- Components found in (or extracted from) a medical device in a quantity that accurately represents patient exposure but falls below a reporting threshold established by toxicology (refer to the relevant specifications in ISO 10993-18:2020, Annex E and ISO/TS 21726 for details). However, this does not include chemicals that are already excluded or belong to a cohort of concern.
- A medical device (either new or changed) for which biological or chemical equivalence has been determined with an existing clinically accomplished or biochemically compatible medical device.
- Medical device constituents not coming in body contact, such as in-vitro diagnostics.
- Biological risks having physical interactions of the body and the medical device such that there are no changes in the chemical exposure. Examples of physical interactions include energy, surface morphology, and application of mechanical forces.
- Any active pharmaceutical ingredients of products with device-drug combination.
- Any biological components of device-biological combination products.
- Getting exposed to a specific constituent arising from sources other than the device itself, such as water, air, or food.
What has Been Removed from ISO 10993-17:2023?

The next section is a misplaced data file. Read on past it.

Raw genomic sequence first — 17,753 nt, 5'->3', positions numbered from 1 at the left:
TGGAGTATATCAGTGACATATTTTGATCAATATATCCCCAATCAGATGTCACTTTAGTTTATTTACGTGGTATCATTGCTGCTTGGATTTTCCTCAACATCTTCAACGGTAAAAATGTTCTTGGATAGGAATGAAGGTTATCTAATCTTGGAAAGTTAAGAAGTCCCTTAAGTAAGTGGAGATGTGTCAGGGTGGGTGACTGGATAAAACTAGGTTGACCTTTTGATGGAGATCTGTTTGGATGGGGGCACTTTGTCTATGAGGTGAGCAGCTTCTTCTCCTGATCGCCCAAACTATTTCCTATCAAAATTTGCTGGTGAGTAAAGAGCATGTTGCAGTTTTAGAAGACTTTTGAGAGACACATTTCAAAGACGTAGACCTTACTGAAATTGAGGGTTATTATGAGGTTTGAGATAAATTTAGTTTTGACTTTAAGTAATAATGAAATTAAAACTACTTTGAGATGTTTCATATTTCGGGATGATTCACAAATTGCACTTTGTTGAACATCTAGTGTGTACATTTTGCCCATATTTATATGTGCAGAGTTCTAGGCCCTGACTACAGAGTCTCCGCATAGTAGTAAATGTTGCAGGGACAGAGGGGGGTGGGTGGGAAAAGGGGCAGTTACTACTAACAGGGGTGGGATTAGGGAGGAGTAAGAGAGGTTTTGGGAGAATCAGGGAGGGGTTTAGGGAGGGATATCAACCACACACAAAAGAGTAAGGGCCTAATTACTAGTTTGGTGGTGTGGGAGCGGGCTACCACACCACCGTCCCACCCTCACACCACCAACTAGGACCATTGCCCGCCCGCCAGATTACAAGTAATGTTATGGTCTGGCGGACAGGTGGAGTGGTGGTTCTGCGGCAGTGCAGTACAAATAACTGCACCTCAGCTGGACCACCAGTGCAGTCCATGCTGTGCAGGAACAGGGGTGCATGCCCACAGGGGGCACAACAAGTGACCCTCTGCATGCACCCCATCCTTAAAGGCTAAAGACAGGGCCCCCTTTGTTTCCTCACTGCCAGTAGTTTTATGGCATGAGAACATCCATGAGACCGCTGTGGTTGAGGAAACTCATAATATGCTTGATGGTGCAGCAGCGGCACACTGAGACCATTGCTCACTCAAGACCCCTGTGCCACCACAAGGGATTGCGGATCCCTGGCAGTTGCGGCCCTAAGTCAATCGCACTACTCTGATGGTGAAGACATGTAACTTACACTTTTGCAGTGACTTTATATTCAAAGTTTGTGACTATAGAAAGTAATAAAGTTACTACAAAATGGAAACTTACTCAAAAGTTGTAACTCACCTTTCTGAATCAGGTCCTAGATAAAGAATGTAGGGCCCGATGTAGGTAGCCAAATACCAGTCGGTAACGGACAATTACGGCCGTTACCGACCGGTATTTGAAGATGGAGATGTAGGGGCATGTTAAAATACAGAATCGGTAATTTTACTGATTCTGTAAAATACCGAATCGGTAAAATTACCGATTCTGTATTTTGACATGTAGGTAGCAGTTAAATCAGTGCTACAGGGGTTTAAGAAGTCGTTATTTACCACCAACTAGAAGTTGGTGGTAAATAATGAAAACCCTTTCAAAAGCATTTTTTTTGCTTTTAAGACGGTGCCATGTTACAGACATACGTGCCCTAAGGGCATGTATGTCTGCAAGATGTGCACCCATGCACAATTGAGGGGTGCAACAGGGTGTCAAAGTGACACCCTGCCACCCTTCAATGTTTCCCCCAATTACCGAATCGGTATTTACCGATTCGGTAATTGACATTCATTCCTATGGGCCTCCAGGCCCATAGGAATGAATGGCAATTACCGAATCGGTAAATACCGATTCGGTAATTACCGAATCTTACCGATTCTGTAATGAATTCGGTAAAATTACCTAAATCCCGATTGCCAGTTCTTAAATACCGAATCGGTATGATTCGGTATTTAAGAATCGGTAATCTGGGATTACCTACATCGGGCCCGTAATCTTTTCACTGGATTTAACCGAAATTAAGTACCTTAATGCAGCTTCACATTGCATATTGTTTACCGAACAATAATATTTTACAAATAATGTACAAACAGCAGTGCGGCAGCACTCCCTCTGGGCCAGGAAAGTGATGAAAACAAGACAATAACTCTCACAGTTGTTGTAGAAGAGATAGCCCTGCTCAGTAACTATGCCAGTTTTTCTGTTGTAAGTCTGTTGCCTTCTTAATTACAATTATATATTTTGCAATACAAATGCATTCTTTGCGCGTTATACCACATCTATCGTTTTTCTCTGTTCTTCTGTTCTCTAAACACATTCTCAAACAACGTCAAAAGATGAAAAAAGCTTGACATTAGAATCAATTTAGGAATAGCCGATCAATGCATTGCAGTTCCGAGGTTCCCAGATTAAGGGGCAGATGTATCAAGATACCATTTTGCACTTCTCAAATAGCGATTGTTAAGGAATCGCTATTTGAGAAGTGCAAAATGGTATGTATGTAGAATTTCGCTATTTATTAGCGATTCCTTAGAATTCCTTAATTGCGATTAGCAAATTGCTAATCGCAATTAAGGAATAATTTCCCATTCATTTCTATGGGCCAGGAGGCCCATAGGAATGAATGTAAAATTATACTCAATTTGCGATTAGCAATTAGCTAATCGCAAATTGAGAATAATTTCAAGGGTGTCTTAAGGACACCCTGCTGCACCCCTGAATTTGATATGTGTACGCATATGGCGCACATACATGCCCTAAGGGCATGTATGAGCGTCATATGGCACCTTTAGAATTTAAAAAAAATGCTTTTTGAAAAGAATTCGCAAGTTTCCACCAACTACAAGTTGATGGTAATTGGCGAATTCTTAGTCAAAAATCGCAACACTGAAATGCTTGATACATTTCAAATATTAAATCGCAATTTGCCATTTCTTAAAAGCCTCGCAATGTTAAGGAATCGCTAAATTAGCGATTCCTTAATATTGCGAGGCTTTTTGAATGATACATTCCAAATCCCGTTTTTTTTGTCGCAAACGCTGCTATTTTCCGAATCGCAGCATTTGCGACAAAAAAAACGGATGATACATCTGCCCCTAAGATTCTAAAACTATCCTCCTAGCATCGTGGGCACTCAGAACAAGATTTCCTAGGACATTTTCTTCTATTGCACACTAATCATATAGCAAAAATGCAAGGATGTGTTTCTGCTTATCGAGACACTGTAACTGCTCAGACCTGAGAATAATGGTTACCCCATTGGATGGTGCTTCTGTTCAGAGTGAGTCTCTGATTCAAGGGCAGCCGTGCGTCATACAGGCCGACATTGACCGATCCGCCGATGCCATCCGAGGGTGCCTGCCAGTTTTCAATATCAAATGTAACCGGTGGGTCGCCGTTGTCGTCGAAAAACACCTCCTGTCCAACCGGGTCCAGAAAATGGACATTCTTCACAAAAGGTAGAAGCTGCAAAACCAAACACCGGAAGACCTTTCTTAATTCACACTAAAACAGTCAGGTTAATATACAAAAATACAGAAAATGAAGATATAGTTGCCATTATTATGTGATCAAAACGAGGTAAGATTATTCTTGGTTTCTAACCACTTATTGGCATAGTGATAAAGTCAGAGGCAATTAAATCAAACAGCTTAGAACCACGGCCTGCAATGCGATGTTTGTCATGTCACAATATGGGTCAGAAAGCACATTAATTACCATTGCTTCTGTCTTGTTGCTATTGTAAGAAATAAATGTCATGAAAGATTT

Compared to its 2002 counterpart, some concepts are not the part of ISO 10933-17:2023 anymore. These include:
- Benefit factor
- Utilization factor
- Allowable limit
- Proportional exposure factor, and
- Tolerable exposure.
How Should Manufacturers React?
With its upgrade, ISO 10993-17:2023 presents several new requirements for medical device manufacturers. The standard contains extensive guidance on performing risk assessments for medical devices. This risk assessment will improve the consistency of medical devices, and thus, manufacturers will be able to penetrate more markets and build their trust.
How can TSQ&E help you?
TSQ&E has long-term experience working in the medical device sector. We have consultants and European registered Toxicologists that are well-versed in the requirements of various standards, such as EU MDR and ISO 10993-17. Now a registered toxicologist is required to do the TRA (Toxicology risk assessment) and we can help you in that. If you are a medical device manufacturer who wants to show compliance with the requirements of upgraded ISO 10993-17, contact us today. We will offer you extensive information regarding the risk assessment process and help you fulfill all the new requirements of ISO 10993-17:2023.